What happened was, my work didn't have a copy of the Windows XP installer CD. Instead, it had a "Volume License Key" CD, which is a slightly different installer, which accepts only VLKs, as I learned when I tried to install XP using the key on the sticker on the computer. Because they had the VLK CD, I proceeded to call MS to see if they had a VLK agreement. They wanted me to assent to what amounted to a software audit for the site's Windows licenses. That seemed a little dicey, because there were definitely duplicate keys in use, but each machine also had an genuine XP sticker on it with a unique key. The admins probably used the same key out of habit, when they upgraded boxes.

It was also going to take days to process this bureaucratic mess. So, the internet came to the rescue. I found some VLK serial numbers on the internet, and installed from the CD. Then, I went in and tried to change the key. This invalidated the original key, and forced me to use Microsoft's tool to change the key. After supplying the original key on the sticker on the computer, everything went smoothly.

For instructions on modifying the key:

If you want to avoid all this hassle, use Linux.

Windows XP, Windows Server 2003 Miscellaneous Links

Microsoft's list of Services and descriptions.

How to Install DLLs with Regsrv32

Windows: Drive Mapping Weirdness, Lost Data

There are a few weird situations with Windows and drive mapping that should be noted. One situation points to bugs in Windows, and the other to some malware.

Windows Weirdness

If you are on a server, and a drive is mapped to a shared folder that's also on the local computer, you can lose data. I was updating an ADP installation, and the data was in D:\ADP (not really, just for explanation purposes). This was also shared as \\Accounting\ADP. That share was mapped as drive F:.

Running the update on the data in drive F: didn't work. Additionally, attempting to update the files in D:\ADP seemed to cause windows to re-resolve it back to drive F:. So I had to unmap drive F: then perform the update.

The data loss was recorded as some kind of Smb event. It was all very strange, especially because, even though the files were shared, they were on the local machine, so it's not like the data really went over the network. This indicates there's some kind of error in the file server software, or in the networking software.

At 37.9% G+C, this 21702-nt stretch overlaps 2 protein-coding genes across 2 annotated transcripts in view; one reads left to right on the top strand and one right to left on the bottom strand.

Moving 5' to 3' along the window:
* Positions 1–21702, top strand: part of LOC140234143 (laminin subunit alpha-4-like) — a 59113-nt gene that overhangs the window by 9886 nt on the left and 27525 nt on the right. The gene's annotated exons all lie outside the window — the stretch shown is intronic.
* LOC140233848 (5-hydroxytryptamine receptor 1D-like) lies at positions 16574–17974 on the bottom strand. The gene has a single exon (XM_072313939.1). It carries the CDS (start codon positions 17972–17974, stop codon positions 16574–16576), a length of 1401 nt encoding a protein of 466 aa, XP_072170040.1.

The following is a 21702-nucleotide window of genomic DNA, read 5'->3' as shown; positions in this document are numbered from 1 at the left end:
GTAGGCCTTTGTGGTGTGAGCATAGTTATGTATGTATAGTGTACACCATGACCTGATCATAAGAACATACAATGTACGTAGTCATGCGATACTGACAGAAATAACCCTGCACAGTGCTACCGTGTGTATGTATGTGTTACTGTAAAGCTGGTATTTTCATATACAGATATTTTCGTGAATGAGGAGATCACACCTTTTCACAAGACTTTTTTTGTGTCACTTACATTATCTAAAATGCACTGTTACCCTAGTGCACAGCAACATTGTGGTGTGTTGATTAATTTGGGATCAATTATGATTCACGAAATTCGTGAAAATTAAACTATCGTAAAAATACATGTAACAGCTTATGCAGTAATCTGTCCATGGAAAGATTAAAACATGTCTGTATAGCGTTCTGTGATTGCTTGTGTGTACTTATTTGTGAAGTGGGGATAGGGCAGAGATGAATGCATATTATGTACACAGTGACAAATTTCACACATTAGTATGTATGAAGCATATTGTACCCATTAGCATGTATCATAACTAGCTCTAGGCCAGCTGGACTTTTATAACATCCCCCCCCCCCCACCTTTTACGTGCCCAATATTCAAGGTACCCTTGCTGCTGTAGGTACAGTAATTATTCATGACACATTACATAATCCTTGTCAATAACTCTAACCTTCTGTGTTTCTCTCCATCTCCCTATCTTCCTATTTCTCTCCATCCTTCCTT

Another time, on a client computer, the drive mappings to the file server were working, but access to the shares via UNC paths (i.e. \\fileserver\sharename) wasn't working.

I never figured this out, but running the free F-Secure malware scan fixed it.

My guess is that the name resolution was being intercepted, and mapped drives may connect to the server through a more primitive API that doesn't rely on name resolution. This is just a guess.

Windows: Installing Printer Drivers for 64bit Clients with a 32bit Server (Printer Driver Hell)

The Windows server's printer server works like this: when you go to a server and double click on a printer icon, the system will download a printer driver from the server and install it into your local copy of Windows. The server has a small database of printer drivers, and each has a list of compatible operating systems, "bits" (word sizes and machine architectures).

An x64 system will try to download the x64 driver. If it's not available, it will download the 32 bit drivers.

The drivers are typically installed by running an installer on the server. This unpacks drivers, and then installs a printer. That printer is then shared.

If you need to install drivers for different architectures, you can usually download the files and install them via the printer's properties.

Unfortunately, the Xerox Global Printer Driver system does not offer only the driver files. All the files are bundled up in an executable. The 32 bit drivers are in a 32 bit executable, and the 64 bit drivers are bundled in a 64 bit executable.

So if you have a 32 bit server, and a 64 bit client, you are in trouble, because you cannot run the 64 bit driver bundle on the server. What you need to do is unpack the bundle on the client, and then install those files on the server via the client. After that's done, you must re-install the printer. Here it is in detail.